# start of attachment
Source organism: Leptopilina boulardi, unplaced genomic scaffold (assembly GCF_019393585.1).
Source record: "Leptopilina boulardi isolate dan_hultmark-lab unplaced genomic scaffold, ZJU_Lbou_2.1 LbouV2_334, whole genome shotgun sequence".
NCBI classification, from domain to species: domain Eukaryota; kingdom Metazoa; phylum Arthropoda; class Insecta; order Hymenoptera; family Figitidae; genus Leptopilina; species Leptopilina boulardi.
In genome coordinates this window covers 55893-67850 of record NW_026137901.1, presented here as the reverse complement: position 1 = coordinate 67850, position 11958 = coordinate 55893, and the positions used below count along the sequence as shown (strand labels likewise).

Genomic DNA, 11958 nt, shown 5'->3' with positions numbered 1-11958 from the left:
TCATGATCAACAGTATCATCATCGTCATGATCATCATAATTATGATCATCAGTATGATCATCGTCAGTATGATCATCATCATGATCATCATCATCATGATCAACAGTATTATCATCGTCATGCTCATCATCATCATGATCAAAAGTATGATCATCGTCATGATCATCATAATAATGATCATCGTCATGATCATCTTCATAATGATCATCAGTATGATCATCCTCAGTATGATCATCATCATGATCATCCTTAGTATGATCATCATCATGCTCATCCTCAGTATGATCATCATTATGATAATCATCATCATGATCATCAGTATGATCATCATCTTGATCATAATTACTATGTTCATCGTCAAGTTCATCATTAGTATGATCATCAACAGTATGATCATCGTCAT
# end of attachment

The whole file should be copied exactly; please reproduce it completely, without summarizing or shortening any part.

Source organism: Leptopilina boulardi, unplaced genomic scaffold (assembly GCF_019393585.1).
Source record: "Leptopilina boulardi isolate dan_hultmark-lab unplaced genomic scaffold, ZJU_Lbou_2.1 LbouV2_334, whole genome shotgun sequence".
NCBI classification, from domain to species: domain Eukaryota; kingdom Metazoa; phylum Arthropoda; class Insecta; order Hymenoptera; family Figitidae; genus Leptopilina; species Leptopilina boulardi.
In genome coordinates this window covers 55893-67850 of record NW_026137901.1, presented here as the reverse complement: position 1 = coordinate 67850, position 11958 = coordinate 55893, and the positions used below count along the sequence as shown (strand labels likewise).

Genomic DNA, 11958 nt, shown 5'->3' with positions numbered 1-11958 from the left:
TCATGATCAACAGTATCATCATCGTCATGATCATCATAATTATGATCATCAGTATGATCATCGTCAGTATGATCATCATCATGATCATCATCATCATGATCAACAGTATTATCATCGTCATGCTCATCATCATCATGATCAAAAGTATGATCATCGTCATGATCATCATAATAATGATCATCGTCATGATCATCTTCATAATGATCATCAGTATGATCATCCTCAGTATGATCATCATCATGATCATCCTTAGTATGATCATCATCATGCTCATCCTCAGTATGATCATCATTATGATAATCATCATCATGATCATCAGTATGATCATCATCTTGATCATAATTACTATGTTCATCGTCAAGTTCATCATTAGTATGATCATCAACAGTATGATCATCGTCAT